Do your kids walk into the ministry facility looking bored and uninterested? Maybe they look sleepy or if they are new, they might even look scared. All of the above reasons are why you need a good intro segment! As a children’s leader, I love starting service with a heart-pumping activity or ice breaker. Introduce visitors to your regular attendees with these silly but effective ideas. You can set the right tone and raise the expectation level!
Signal the start of something awesome with a signature tune. In my children’s ministry, I give a two-minute warning to kids and volunteers with an upbeat, tune like “Wipe Out” or “The Hamster Dance.” As these songs are highly recognizable, even to new kids, they’ll feel the excitement.
Collect surveys when kids check in. Occasionally, I’ll create some fun survey cards for kids to fill out at the Welcome Center when they first check in. On Father’s Day, I ask “dad” questions and share the responses with my class. They get a kick out of trying to guess who gave what answers and new kids get to know us faster. You could create surveys for any holiday or for a special subject.
Give some mic time. I don’t know about your group but my kids are definitely little hams! They love talking into the microphone. Some weeks, I invite kids to come up to the microphone and tell their name, age and a favorite snack or cartoon. This helps other kids to see who has similar interests. Don’t forget to introduce yourself too. (Although I never tell my actual age, I just say I am old!)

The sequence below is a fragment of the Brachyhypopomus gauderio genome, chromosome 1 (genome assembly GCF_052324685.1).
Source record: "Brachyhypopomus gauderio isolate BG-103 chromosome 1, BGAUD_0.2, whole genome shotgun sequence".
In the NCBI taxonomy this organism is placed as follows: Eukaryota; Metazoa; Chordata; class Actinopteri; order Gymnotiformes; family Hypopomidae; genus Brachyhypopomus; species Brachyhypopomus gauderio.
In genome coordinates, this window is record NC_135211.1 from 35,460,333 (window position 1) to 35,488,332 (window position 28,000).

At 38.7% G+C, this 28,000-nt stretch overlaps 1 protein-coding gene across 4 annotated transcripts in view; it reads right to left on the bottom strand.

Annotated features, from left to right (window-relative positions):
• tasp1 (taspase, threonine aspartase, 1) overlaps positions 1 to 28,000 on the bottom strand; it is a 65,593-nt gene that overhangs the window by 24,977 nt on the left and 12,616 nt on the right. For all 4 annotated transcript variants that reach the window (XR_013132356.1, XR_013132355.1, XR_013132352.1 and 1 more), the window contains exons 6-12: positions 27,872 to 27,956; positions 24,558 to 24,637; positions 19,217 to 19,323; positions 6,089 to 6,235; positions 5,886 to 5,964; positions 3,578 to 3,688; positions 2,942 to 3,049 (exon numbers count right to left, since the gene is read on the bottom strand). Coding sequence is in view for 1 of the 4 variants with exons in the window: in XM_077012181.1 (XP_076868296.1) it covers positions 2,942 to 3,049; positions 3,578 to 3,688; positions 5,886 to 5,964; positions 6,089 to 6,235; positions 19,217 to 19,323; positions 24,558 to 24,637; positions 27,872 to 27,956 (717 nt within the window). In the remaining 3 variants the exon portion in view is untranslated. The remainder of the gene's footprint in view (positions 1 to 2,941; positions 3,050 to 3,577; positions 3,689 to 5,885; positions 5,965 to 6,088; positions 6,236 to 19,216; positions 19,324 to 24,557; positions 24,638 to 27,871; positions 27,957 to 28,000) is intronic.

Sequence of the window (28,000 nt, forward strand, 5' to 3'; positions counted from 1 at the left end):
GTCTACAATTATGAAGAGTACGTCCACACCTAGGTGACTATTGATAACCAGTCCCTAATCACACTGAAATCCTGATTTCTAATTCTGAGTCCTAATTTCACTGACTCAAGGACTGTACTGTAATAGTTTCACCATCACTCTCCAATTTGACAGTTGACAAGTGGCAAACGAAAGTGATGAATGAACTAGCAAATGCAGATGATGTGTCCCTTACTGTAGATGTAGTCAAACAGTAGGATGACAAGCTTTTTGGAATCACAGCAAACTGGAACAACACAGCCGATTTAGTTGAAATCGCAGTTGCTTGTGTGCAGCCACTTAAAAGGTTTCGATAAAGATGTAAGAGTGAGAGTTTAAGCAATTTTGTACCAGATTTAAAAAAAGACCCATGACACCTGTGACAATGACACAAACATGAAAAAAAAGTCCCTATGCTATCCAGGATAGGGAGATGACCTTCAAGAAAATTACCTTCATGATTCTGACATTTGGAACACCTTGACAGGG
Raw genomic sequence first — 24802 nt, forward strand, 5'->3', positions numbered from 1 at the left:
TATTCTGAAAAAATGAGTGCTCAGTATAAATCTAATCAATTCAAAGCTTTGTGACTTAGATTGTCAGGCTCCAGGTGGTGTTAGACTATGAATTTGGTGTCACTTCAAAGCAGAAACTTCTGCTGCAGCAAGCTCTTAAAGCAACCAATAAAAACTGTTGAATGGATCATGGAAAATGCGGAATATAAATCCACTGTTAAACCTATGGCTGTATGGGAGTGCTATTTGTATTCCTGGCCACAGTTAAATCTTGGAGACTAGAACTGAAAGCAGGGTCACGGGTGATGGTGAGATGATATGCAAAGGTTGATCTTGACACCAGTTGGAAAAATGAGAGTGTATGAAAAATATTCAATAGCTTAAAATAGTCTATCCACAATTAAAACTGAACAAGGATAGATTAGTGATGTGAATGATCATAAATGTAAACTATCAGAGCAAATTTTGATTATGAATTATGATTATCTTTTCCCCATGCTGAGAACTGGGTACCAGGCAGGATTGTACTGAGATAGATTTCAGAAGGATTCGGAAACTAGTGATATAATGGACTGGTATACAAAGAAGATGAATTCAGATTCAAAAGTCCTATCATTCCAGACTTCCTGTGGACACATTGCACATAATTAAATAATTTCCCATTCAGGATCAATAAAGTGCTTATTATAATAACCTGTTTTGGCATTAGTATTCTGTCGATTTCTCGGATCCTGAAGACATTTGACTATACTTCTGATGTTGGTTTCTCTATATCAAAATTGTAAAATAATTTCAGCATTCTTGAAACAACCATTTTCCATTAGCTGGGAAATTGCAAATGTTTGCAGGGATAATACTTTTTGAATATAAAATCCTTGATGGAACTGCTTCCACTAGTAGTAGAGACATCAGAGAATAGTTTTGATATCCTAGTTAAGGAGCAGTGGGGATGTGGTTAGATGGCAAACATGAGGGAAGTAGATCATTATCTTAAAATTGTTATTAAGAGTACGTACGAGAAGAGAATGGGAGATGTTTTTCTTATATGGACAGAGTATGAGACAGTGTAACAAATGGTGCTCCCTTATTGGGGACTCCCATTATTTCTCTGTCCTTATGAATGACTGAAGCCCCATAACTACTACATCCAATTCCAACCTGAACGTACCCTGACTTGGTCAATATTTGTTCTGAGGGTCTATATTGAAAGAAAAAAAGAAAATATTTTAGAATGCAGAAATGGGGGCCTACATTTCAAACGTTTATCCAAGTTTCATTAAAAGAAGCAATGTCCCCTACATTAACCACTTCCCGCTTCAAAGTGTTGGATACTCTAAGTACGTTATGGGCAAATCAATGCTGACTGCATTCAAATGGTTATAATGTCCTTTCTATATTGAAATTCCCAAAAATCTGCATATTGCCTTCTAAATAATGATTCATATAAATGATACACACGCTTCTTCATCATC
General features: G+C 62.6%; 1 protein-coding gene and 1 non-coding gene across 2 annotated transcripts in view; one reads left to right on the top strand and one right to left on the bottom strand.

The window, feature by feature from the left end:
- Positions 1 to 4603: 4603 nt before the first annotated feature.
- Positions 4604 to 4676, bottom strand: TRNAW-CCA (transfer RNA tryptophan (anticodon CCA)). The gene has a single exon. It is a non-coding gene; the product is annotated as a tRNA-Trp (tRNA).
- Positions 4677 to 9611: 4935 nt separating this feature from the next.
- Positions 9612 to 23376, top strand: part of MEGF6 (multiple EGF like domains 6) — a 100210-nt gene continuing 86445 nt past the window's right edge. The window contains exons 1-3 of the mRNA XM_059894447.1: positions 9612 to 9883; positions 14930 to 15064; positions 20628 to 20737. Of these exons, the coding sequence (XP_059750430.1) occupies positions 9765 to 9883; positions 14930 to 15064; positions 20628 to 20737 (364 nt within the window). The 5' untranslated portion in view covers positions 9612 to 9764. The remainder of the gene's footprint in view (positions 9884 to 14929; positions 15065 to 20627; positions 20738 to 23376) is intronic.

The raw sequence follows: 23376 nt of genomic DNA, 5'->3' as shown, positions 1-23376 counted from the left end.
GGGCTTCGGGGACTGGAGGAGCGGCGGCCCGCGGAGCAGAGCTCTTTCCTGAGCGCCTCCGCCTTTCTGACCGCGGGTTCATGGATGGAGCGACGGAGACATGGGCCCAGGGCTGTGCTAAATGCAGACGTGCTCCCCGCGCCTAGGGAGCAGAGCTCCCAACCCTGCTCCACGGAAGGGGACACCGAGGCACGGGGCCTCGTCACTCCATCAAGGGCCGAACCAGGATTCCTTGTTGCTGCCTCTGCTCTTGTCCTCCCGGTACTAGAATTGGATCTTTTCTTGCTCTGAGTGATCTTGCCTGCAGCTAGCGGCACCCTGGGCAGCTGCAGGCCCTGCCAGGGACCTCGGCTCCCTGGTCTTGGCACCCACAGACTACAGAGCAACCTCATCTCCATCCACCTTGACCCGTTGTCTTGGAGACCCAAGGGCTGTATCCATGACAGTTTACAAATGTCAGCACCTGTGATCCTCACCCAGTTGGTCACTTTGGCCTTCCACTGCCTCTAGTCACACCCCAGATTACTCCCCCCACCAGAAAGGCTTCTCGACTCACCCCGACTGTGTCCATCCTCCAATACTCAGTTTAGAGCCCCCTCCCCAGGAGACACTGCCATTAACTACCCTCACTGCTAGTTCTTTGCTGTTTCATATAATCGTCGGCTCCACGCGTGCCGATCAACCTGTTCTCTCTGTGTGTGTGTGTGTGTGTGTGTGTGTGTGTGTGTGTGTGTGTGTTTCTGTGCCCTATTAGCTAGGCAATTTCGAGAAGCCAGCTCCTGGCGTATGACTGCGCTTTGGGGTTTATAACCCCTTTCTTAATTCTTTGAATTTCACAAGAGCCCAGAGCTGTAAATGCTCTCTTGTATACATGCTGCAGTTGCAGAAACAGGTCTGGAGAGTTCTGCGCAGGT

Play freeze praise. Once the kids have gathered in the sanctuary, put on a peppy praise song and play “Freeze Praise.” When the music is playing, they wave their hands in worship and jump around. Once the music stops they must freeze like a statue. It’s kind of a game/activity combination but it is a great lead in for an intro. Be sure and call names and congratulate individuals for being such awesome praisers.
I hope you were inspired to amp up your intro segment. You can do it!
Read more from Mimi by visiting her blog at Tools for Kids Church.